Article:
In fact, if you’re lucky enough to own a Jaguar, you’ll only need to schedule an oil change every 15,000 miles. Some BMW models also share this bragging right.
In reality, too-frequent oil changes are unnecessary and a waste of money for you, but they are a money maker for the quick oil change service centers.
Ignore that sticker, do your homework, and schedule your oil changes according to what your car actually needs.
Your wallet will thank you.
And so will the environment.
An Environmental Incentive
Environmental concerns increasingly influence car purchases and performance, but the effects of routine maintenance on the environment tend to get overlooked.
Had those same California drivers in that study changed their oil based on those intervals actually required by their vehicles, rather than changing the oil twice as often, the state of California would have saved an estimated 21.6 million gallons of wasted oil from entering the environment, either via spills on roadways, or illegal dumping into drain storms by backyard mechanics.
On an annual basis, California produces 153.5 million gallons of used oil, with only an estimated 59 percent of that recycled.
Take steps to safeguard the environment by cutting down on how many oil changes you schedule.
So, When Exactly Should You Schedule Your Next Oil Change?
Knowing that you don’t need oil changes every 3,000 miles is only helpful to a point.
The question remains, how often should you schedule oil changes for your vehicle?
Fortunately, there are some easy resources available to help you make this determination.
Check the Manual
Your car comes with a manual for good reason.
The information within has been carefully researched and organized with only one car in mind: yours.
So, check to see what the manual lists for recommended oil change maintenance.
Lost your manual or never had one in the first place for some reason?
Not to worry.
Technology saves the day in the absence of a printed manual.
Most automakers have posted their manuals online for your convenience.
Edmunds.com maintains a database, “Edmunds Maintenance Schedules,” for vehicles manufactured as early as 1980.
For extra ease, just plug your car’s make, model, and year into this ingenious search engine, “Check Your Number,” designed by the California Department of Resources Recycling and Recovery.
According to “Check Your Number,” a 2014 Chevrolet Camaro should have an oil change scheduled every 7,500 miles.
Hmm…how many Camaro drivers would have already had one done by that 7,500 mile interval?
Know your numbers and avoid doubling up on routine maintenance.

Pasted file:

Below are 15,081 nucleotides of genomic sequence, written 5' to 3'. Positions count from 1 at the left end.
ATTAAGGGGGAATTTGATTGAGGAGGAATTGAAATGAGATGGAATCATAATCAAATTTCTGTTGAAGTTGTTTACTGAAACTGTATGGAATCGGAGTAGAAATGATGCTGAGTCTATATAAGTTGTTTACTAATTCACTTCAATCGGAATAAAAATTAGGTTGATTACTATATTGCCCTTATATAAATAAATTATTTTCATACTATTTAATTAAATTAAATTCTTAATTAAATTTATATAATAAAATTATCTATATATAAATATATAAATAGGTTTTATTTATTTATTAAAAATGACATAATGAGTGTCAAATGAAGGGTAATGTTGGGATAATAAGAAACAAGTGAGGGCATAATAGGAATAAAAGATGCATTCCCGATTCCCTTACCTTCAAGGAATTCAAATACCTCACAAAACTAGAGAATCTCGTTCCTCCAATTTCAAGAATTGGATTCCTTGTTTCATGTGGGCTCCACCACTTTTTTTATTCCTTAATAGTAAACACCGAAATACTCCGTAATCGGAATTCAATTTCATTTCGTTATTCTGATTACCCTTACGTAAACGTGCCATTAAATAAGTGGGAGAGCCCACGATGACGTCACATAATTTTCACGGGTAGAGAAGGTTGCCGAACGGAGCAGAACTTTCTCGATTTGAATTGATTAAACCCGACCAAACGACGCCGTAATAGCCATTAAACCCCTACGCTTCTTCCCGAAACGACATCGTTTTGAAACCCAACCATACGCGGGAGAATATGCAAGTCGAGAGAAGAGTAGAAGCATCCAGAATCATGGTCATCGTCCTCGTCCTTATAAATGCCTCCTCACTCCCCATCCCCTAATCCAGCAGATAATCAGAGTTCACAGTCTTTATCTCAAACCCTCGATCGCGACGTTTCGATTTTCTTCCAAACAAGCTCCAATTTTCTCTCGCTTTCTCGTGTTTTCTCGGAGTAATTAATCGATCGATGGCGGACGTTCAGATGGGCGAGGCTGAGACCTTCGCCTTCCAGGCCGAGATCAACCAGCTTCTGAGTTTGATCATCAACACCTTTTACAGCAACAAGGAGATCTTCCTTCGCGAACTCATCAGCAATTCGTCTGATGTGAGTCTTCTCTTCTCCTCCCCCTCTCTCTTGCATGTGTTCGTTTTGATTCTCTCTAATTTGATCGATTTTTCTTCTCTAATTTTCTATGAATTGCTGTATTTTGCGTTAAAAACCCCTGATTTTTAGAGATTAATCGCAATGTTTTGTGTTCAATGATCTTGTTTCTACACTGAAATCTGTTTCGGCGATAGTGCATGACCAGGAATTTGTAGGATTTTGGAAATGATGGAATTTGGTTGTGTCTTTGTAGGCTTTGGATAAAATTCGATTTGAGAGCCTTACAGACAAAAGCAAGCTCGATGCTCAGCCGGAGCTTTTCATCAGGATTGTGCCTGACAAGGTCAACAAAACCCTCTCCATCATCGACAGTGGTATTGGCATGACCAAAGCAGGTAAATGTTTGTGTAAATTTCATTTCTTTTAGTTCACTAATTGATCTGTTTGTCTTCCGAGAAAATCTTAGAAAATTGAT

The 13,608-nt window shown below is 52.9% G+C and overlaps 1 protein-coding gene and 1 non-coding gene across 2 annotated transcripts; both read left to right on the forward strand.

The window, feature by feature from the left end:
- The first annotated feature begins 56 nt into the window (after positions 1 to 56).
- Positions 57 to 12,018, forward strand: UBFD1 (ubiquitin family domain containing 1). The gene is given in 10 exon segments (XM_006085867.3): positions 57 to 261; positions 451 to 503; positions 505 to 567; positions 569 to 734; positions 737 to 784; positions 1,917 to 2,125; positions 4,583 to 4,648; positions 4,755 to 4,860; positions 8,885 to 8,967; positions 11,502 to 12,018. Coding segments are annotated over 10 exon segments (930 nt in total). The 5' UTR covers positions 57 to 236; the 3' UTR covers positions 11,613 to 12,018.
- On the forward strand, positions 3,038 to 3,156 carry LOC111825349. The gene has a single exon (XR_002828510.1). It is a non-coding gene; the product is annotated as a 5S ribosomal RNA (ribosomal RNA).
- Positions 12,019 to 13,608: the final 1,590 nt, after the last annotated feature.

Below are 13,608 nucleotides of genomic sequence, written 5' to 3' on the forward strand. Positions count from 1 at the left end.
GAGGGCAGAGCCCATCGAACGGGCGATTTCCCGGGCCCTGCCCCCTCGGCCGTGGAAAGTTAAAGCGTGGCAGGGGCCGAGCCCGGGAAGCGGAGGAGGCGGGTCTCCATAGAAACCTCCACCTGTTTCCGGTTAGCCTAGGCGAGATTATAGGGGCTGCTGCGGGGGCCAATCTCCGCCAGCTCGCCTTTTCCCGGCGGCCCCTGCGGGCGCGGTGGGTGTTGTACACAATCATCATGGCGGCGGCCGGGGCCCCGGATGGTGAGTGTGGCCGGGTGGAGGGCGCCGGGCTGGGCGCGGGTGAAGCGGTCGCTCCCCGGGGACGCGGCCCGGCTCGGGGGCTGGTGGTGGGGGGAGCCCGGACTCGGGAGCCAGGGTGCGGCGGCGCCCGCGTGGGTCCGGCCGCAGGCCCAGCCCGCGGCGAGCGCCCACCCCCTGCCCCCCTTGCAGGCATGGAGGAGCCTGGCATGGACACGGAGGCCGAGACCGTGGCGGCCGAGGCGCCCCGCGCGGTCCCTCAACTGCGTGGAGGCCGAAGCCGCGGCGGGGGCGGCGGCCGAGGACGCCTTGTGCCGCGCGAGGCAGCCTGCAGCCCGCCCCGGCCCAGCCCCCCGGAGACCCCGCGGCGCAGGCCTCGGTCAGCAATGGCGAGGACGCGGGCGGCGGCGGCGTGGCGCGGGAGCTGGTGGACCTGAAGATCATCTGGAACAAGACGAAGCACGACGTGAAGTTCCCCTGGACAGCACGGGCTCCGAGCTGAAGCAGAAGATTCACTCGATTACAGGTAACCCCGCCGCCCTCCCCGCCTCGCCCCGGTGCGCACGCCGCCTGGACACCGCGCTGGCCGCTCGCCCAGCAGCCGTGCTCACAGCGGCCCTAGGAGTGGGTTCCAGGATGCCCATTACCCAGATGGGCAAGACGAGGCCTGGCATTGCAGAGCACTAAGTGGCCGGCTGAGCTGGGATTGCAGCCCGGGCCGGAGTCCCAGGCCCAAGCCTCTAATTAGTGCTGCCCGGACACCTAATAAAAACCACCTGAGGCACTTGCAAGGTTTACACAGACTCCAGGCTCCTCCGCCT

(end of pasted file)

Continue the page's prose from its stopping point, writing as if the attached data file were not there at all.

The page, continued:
Identify Your Driving Descriptor
Another nice feature of “Check Your Number” is that it breaks down and explains the rather vague driving descriptions of “normal” or “severe.”
Most drivers experience “normal” driving, with “severe” driving defined as driving on a regular basis in any of the following conditions:
- Cold temperatures, less than ten degrees
- Hot temperatures, more than 90 degrees
- Intense humidity
- Regular towing/hauling of heavy loads or materials
- Repetitive trips under five miles
- Excessive/sustained idling in stop-and-go traffic
Depending on your geographic location or driving needs, you might need to schedule an extra oil change at certain times of the year or after certain events, like a big move.
But, in general, it’s safe for most drivers to rely on the interval associated with “normal” driving conditions.
Use the Technology
If your car is equipped with an oil life monitor, as most new Chevrolet models are, keep an eye on the gauge and heed its alerts as they pop up.
For added certainty, consult the manufacturer’s manual to find out the listed maximum time frame for an oil change.
That way, you’ll always have a target number in mind and know not to exceed it.
Like a blood draw, an oil analysis assesses the condition of your car’s oil and reveals any current or impending issues with the engine.
For example, traces of coolant or fuel might signal engine problems that are better detected and addressed early on.
Your car’s oil analysis will accurately confirm how far you can drive between oil changes.
Use the Force
The new, Extended-Life synthetic oils are great options for older vehicles no longer under warranty and are able to stretch how far you and your car can go before your vehicle requires an oil change.
Remember there is no rule when it comes to oil changes. Pay attention to what your car specifically requires and schedule your maintenance accordingly.